In case you haven't seen it, the Top 20 Blogger Insults are over at Davezilla's place. Howard Kurtz offers quotes from John Leo of US News, who has found an anti-NY Times slant in some blogs. I'm not sure I agree that it's anti-NYT as much as it is obsessive refusal to take "facts" blindly as stated, but nevermind.
If anyone knows how many therapeutic drugs make it out of Phase 2a trials successfully, let me know; I've been trying to update a 1996 number all day.
I'll be damned. Bill Safire has noticed the terms blog and props in the same column (note: this is Safire's On Language column in the magazine, not his editorial column). Speaking of newspapers, an outfit called ProQuest has digitized the entire New York Times archive, from 1851-1999. That's four terabytes of info, folks.
There's a new director general of Int'l Planned Parenthood, and he's ready for a fight. Good thing, since the Administration has decided to rekindle the culture wars, to the detriment of women and children worldwide.
The new Harry Potter book (Goblet of Fire) is out in paperback today, at the low price of $8.99. 734 pages! Back in a week.
Why I deplore George W. Bush, Part whatever: because he continues to bash and belabor civilian employees of the government he's supposed to be leading. As previously noted, he would dearly love to eliminate civil service protection from all those folks about to get merged into the Department of Homeland Security, but that's not the only time he's attacked them. Tom Friedman cites a few examples. So does Benjamin Barber.
For Christmas, I want a time machine. The movie industry also wants such a device; it seems to think if it could only revert to the days when it owned the distribution channels (theaters) all would be well. Unfortunately, Congress seems to be listening. Among the Congresspeople listening, according to News.com, is Sen. Joe Biden. "Biden's new bill would make it a federal felony to try and trick certain types of devices into playing your music or running your computer program." So, in theory, if you had to resort to trickery to get past some protection scheme in order to play your garage-band recording, you could end up in jail.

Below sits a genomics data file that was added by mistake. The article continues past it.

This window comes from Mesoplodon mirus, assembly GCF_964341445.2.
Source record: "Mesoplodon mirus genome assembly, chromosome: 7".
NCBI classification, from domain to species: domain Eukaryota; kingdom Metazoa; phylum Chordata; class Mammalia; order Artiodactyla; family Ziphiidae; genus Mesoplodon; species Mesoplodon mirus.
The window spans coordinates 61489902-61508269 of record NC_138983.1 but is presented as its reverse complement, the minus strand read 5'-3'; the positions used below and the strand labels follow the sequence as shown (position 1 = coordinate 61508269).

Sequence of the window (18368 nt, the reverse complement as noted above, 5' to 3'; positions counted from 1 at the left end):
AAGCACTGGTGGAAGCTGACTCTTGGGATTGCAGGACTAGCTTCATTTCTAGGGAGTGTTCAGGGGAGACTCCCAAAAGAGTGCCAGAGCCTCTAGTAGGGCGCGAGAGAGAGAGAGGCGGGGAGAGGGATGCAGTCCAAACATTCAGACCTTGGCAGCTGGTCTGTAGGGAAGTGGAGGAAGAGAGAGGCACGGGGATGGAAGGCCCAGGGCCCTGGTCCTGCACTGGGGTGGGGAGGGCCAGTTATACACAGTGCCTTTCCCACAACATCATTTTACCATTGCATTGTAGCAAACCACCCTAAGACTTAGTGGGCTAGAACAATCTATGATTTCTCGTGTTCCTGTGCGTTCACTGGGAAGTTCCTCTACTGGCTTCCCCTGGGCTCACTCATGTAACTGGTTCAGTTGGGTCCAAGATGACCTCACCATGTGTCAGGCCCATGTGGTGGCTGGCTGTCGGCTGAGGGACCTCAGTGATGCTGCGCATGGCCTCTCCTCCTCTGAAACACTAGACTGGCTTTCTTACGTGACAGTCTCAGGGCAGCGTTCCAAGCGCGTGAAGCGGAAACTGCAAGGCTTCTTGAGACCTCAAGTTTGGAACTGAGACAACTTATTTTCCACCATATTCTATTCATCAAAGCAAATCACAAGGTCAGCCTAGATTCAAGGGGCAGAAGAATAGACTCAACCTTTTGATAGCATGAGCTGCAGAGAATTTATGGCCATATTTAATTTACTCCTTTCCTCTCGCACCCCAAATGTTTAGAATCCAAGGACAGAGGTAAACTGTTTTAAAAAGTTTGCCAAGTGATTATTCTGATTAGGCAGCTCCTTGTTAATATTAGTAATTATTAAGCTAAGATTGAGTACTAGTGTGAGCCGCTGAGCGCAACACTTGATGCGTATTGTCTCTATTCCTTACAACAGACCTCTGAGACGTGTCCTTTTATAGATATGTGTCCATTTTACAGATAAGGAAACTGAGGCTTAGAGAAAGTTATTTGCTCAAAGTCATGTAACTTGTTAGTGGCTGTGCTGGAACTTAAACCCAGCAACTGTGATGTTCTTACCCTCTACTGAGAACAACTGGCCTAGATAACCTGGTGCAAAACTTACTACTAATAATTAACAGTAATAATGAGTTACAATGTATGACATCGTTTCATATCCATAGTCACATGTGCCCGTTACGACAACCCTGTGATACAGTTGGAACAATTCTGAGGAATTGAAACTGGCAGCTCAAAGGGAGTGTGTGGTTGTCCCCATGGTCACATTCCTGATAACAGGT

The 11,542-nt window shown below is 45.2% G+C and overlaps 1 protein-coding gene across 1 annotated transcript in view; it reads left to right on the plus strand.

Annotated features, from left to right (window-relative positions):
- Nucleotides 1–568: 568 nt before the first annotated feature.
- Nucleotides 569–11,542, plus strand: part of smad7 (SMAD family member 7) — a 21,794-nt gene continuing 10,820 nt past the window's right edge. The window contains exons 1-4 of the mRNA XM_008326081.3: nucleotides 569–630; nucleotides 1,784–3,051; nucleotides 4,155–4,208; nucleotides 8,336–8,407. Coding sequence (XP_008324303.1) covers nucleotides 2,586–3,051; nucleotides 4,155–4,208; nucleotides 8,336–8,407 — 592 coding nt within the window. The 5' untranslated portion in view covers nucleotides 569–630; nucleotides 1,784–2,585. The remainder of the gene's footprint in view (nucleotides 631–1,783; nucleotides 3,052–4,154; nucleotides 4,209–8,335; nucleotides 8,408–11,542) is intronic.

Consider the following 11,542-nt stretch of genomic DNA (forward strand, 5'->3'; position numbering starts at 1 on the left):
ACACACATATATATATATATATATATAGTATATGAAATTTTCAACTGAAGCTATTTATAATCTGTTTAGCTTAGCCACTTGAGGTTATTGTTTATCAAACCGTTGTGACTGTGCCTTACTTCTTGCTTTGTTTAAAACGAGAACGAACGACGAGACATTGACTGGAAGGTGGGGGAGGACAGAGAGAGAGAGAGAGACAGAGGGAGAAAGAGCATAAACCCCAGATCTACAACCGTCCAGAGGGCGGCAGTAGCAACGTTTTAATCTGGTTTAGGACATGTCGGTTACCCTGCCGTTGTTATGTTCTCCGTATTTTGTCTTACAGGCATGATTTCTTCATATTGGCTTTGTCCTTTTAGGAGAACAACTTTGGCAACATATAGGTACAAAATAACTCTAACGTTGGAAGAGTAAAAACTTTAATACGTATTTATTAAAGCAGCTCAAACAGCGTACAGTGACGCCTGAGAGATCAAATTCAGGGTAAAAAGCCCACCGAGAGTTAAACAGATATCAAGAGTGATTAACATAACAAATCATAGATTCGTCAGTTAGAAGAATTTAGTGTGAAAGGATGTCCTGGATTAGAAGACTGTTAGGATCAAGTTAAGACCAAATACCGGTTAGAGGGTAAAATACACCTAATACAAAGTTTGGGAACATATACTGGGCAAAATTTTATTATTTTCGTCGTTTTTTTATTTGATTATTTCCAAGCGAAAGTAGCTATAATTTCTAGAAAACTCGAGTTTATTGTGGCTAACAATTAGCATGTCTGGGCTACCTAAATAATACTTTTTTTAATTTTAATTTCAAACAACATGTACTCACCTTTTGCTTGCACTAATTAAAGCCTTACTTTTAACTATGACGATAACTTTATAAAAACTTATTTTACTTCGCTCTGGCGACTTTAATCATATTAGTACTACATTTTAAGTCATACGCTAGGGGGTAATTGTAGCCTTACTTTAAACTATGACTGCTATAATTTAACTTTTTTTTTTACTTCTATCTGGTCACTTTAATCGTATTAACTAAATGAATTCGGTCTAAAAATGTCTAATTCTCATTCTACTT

Where were these services when last I worked for somebody else? For a fee, they'll sell you salary data about your job industry-wide.
What a freaking morning! I had intended to get up and begin exhorting kd & skarlet, Faith, Cooties, Michele, and all the other myriad folks (212 participants, 2,207 sponsors for $54,258.06 at this writing) taking part in the 2nd annual Blogathon, but...
We have an automatic sprinkler system for the yard; it has four zones, sequentially watered every third day. Today, for reasons as yet undetermined, one of the zones got out of whack and started at 0530 as it should, but then didn't shut off. The controller has no master On/Off switch; you can control the frequency and duration only by moving little slide levers up and down, and this didn't work. Several calls to the supplier ensued, reaching only his answering machine. Finally, after three hours of futzing around with it, I got the water off; I shudder to think of the amount of water poured back into the island aquifer at unimaginable expense.
The zone which wouldn't shut off is directly outside the family room; outside the room is a bank of four louvered doors, behind which are such things as boxes of plumbing and electrical supplies, the space where a big chest freezer used to be, etc. A shed, in other words. Anyway, the brick deck below the now extremely well-watered orchids and in front of said doors was soaking wet. The dog enjoys being outside while I am, so she was prowling around this very wet deck, when suddenly she began charging one of the doors. Since she weighs about forty pounds, the door gave, and several louvers broke out. We have had an occasional rat find its way into this shed (hey, it's the tropics; rats are not unusual), so I assumed that there was another of these unwanted visitors hiding in there. Wrong. After much yapping, yelping, growling, barking, and general hubbub, what should appear in a flash but a large orange cat, taking off over the gate as though the hounds of hell were after it (there, Tigger, wasn't that a nice compliment?). Fortunately, the cat got away, and the dog was frustrated. She was also extraordinarily muddy. Can life hold more?
Here's a tricky question: should scientific journals and their publishers self-censor articles which might reveal information potentially useful to terrorists? There's precedent: back in the '30s and '40s there was an embargo on articles having to do with uranium in 237 different journals. On the lighter side, herein find a few humorous squibs from the world of science, including a glaring faux pas on Sony's part; "Spider-Man's copy-protection does not stop people copying but it does prevent them from accessing Sony's promotion for the movie."